on a slightly different tack, I have noticed that, on an issue like this one, different folk think along different lines. In particular, some people are thinking about saving money rather more than looking at the global need to minimise energy waste. Some people (not just UKC habituees) don’t worry about wasting energy or anything else if they personally aren’t picking up the tab. Example is having shower at work, or not bothering to switch off lights there.

> No one mentioned using a microwave to heat and the efficiency or not of using one

I noticed that too. In terms of efficiency (not speed) mw should to my way of thinking waste less heat as all the energy goes into the liquid. Unless anyone says different. But mw, mine anyway, is much slower than kettle.

We have an alternative, but (I think?) equally efficient method.  We often fill the kettle here.

- Can the clever folks tell me if it is a good way IF you invest in a good thermos?

We usually boil enough for the drinks we want plus enough  excess to fill a large good quality thermos  This keeps the water hot enough for us for the day or however long the hot water lasts)  If your favourite beverage requires absolutely boiling water, then use the very hot water from the thermos to reboil it.   We very rarely need to do that.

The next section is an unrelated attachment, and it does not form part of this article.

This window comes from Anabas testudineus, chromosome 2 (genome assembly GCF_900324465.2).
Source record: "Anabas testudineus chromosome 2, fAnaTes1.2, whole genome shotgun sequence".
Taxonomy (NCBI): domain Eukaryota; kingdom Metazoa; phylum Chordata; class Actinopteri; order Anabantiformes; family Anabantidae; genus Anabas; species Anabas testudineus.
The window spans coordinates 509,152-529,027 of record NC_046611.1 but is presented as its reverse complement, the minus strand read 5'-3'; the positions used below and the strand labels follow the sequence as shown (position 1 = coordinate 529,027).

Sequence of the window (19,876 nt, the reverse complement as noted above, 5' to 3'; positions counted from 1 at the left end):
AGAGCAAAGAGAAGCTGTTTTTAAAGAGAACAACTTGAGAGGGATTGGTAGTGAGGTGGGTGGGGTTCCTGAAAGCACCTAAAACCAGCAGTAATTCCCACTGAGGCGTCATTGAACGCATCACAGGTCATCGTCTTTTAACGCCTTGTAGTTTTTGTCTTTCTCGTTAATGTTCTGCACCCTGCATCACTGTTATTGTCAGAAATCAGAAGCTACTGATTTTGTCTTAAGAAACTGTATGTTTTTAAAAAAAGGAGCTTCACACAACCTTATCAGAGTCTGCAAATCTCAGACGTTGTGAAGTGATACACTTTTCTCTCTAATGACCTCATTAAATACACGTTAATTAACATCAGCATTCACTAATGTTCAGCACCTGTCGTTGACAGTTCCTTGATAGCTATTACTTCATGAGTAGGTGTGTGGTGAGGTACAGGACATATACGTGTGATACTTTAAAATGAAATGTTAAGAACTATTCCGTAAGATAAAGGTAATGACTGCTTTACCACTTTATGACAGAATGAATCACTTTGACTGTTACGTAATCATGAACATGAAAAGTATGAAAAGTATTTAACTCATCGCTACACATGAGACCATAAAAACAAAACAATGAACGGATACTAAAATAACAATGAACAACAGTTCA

I thought quooker must be a mis-spelling of cooker, but apparently not.

Unless your thermos has 100% insulation it must squander some heat during the day, and for this to be equally efficient there would need to be an advantage in heating water in bulk rather than in two or more separate sessions. Perhaps several separate boilings would save a little as you are only starting with a cold kettle the once. This really is getting picky! 😀

> Using a kettle on a gas flame must be very inefficient judging by how much hot air comes up the sides of the kettle.

It all depends on where you measure the efficiency.  If you count energy coming into the house then an electric kettle will be more efficient than gas because, as you say, some of the heat of the gas is lost to the air.

But the production of the electricity (assuming from a CCGT) is not perfectly efficient; they achieve around 60%.  And then there are transmission losses.  So, on the back of a fag packet, I'd suggest that the actual amount of gas burned to heat your water is likely to be fairly similar either way.